With $57.5 billion in annual revenue, Lockheed Martin (NYSE:LMT) is a gigantic defense company -- by some measures the world's largest pure-play defense contractor. And yet with an estimated total program cost of $1.5 trillion, equivalent to about 26 years of revenue at current run rates, it's probably not overstating the case to say that the F-35 Lightning II stealth fighter program will make or break Lockheed Martin (NYSE:LMT)

Lately, there seems to be a lot more "making" than "breaking" going on.

F-35 stealth fighter in flight

Image source: Getty Images.

Poland steps up

Take last week's news, for example. On September 11, 2019, the U.S. Defense Security Cooperation Agency informed Congress that the government of Poland would like to buy 32 "Conventional Take-Off and Landing" (CTOL) F-35A fighter jets from Lockheed. 

Poland, as the DSCA explains, is looking to replace its Soviet-era fleets of MiG-29 and Su-22 combat jets with new fifth-generation stealthy warbirds from the West, the better to "deter aggression in the region and ensure interoperability with U.S. forces."

In total, and including the cost of 32 F-135 engines from United Technologies to power the airplanes (and one spare engine), Poland's proposed purchase should be worth some $6.5 billion to Lockheed and UTC, with Lockheed winning the bulk of the money. At last report, F-35A fighters sold to the U.S. Air Force were going for about $89 million apiece, with the engine making up only about 8% of the sticker price. Poland's price -- closer to $203 million per plane -- will include not just the fighter jets per se, along with their engines, but also training systems, logistics support, spare parts, and a whole host of other ancillary items and services.

What the F-35 means to Lockheed Martin

Focusing on the portion of the purchase cost that would be going to Lockheed Martin -- presumably about $6 billion after subtracting 8% from the headline price to account for UTC's engines -- this single contract could account for more than 10% of the revenue Lockheed Martin collects in a year. But for Lockheed, this deal is even more significant than these numbers suggest.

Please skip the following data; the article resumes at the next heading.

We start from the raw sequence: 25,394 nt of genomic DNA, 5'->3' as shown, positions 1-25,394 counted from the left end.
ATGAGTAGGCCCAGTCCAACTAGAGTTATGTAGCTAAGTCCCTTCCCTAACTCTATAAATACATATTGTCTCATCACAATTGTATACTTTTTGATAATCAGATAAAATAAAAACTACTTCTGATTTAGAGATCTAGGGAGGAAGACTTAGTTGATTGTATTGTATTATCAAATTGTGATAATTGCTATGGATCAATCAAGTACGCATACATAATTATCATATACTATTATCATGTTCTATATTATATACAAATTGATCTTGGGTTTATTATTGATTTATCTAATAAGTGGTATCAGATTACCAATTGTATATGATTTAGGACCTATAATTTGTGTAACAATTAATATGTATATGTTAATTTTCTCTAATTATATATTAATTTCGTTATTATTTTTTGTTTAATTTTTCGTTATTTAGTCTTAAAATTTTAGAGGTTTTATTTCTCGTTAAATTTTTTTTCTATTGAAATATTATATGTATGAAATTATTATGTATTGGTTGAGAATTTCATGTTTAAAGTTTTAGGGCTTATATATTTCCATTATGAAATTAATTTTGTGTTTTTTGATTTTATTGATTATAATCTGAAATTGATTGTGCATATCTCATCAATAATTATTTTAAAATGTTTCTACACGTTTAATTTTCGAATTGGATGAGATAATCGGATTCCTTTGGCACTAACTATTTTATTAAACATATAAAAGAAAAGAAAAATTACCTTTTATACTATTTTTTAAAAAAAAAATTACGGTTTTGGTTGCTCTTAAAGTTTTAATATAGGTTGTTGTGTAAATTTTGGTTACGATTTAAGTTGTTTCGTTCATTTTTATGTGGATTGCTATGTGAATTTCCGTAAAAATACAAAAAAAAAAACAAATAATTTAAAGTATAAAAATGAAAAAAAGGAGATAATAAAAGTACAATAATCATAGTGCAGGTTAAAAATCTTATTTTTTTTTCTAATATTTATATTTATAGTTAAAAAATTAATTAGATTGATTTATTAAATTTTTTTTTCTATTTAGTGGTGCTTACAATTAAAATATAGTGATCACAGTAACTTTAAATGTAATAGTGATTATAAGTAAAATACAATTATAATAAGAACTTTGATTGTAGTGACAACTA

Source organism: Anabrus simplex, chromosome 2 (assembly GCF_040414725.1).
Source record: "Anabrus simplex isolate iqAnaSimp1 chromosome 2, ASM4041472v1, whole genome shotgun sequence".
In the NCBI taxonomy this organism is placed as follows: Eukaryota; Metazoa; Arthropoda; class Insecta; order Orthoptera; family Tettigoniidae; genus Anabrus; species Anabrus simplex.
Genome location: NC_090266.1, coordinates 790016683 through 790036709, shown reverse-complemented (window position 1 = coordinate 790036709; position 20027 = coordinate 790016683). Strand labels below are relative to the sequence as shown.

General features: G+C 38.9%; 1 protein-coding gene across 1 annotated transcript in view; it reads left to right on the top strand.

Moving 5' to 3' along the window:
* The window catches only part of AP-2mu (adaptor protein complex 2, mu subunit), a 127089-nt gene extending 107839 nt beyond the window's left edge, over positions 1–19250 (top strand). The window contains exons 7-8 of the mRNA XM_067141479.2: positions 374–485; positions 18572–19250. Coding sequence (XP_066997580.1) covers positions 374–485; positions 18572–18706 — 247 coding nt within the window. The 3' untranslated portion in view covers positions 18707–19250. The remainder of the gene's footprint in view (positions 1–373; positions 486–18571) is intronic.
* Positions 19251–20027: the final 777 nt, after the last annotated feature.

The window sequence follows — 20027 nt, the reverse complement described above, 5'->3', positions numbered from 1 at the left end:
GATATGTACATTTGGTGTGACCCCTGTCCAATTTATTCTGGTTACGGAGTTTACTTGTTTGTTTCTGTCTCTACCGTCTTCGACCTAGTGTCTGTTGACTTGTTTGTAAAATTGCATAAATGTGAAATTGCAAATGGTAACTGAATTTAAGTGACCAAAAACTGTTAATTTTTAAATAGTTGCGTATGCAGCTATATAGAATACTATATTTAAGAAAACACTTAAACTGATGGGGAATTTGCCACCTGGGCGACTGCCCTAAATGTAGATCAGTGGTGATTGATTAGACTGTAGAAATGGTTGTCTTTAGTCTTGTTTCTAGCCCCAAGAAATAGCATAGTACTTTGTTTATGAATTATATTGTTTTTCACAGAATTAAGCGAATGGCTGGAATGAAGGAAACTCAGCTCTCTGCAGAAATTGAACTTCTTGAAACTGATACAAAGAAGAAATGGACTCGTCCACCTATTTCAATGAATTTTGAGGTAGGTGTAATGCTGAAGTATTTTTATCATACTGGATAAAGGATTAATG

Consider that when first awarded, pundits opined that Lockheed Martin's F-35 franchise would eventually be worth some $1 trillion to Lockheed over a period of 60 years, and account for roughly 50% of the company's annual sales. With analysts now valuing the program at closer to $1.5 trillion over its duration, the size and significance of the F-35 franchise has already grown by half. Key to this increase is the expanding size of the program, as F-35 prices come down and acceptance increases -- meaning an expanding list of nations that have signed on to buy it.

To date, more than a dozen nations around the world have expressed interest in acquiring the F-35. But at last report, only eight nations were actually operating the airplane. Poland could well become the ninth -- and it wasn't even on the list of countries interested in buying the F-35 a couple years ago! 

With only 425 F-35s built to date, Lockheed still has a long runway ahead of it, even if it only ends up building the 3,100 airplanes originally anticipated to be built and sold under the program. But as more and more nations sign up to buy the F-35 over time, this program could grow even larger.

Indeed, thanks to Poland, it already is.